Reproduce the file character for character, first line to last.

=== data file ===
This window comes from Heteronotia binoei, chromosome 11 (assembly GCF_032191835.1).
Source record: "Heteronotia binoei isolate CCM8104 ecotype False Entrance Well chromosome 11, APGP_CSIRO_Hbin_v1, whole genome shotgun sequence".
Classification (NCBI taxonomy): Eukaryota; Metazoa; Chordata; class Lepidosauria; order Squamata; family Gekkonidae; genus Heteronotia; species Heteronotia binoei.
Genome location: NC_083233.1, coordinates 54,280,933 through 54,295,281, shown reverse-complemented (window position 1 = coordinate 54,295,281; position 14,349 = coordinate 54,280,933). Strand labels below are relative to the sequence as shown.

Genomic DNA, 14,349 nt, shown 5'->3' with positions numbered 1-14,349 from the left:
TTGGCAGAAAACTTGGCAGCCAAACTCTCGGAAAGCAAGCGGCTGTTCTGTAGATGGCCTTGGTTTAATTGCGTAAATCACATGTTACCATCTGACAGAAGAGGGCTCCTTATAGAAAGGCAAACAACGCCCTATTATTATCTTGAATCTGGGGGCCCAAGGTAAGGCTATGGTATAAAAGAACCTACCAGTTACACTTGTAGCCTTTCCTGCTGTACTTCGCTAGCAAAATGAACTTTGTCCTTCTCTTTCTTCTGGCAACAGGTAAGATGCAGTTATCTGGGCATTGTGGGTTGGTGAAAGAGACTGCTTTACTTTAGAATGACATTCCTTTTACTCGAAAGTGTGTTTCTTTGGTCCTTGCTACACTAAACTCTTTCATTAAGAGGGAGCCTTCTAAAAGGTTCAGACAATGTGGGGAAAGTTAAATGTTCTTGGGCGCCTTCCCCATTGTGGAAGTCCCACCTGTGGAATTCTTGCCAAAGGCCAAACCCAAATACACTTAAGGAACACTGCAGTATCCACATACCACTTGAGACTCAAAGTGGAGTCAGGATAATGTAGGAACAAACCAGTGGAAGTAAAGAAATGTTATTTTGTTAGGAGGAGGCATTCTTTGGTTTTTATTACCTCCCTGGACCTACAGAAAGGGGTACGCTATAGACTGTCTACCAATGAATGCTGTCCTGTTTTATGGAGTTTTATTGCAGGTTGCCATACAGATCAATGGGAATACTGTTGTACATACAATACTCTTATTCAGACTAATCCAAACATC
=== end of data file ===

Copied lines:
This window comes from Heteronotia binoei, chromosome 11 (assembly GCF_032191835.1).
Source record: "Heteronotia binoei isolate CCM8104 ecotype False Entrance Well chromosome 11, APGP_CSIRO_Hbin_v1, whole genome shotgun sequence".
Classification (NCBI taxonomy): Eukaryota; Metazoa; Chordata; class Lepidosauria; order Squamata; family Gekkonidae; genus Heteronotia; species Heteronotia binoei.
Genome location: NC_083233.1, coordinates 54,280,933 through 54,295,281, shown reverse-complemented (window position 1 = coordinate 54,295,281; position 14,349 = coordinate 54,280,933). Strand labels below are relative to the sequence as shown.

Genomic DNA, 14,349 nt, shown 5'->3' with positions numbered 1-14,349 from the left:
TTGGCAGAAAACTTGGCAGCCAAACTCTCGGAAAGCAAGCGGCTGTTCTGTAGATGGCCTTGGTTTAATTGCGTAAATCACATGTTACCATCTGACAGAAGAGGGCTCCTTATAGAAAGGCAAACAACGCCCTATTATTATCTTGAATCTGGGGGCCCAAGGTAAGGCTATGGTATAAAAGAACCTACCAGTTACACTTGTAGCCTTTCCTGCTGTACTTCGCTAGCAAAATGAACTTTGTCCTTCTCTTTCTTCTGGCAACAGGTAAGATGCAGTTATCTGGGCATTGTGGGTTGGTGAAAGAGACTGCTTTACTTTAGAATGACATTCCTTTTACTCGAAAGTGTGTTTCTTTGGTCCTTGCTACACTAAACTCTTTCATTAAGAGGGAGCCTTCTAAAAGGTTCAGACAATGTGGGGAAAGTTAAATGTTCTTGGGCGCCTTCCCCATTGTGGAAGTCCCACCTGTGGAATTCTTGCCAAAGGCCAAACCCAAATACACTTAAGGAACACTGCAGTATCCACATACCACTTGAGACTCAAAGTGGAGTCAGGATAATGTAGGAACAAACCAGTGGAAGTAAAGAAATGTTATTTTGTTAGGAGGAGGCATTCTTTGGTTTTTATTACCTCCCTGGACCTACAGAAAGGGGTACGCTATAGACTGTCTACCAATGAATGCTGTCCTGTTTTATGGAGTTTTATTGCAGGTTGCCATACAGATCAATGGGAATACTGTTGTACATACAATACTCTTATTCAGACTAATCCAAACATC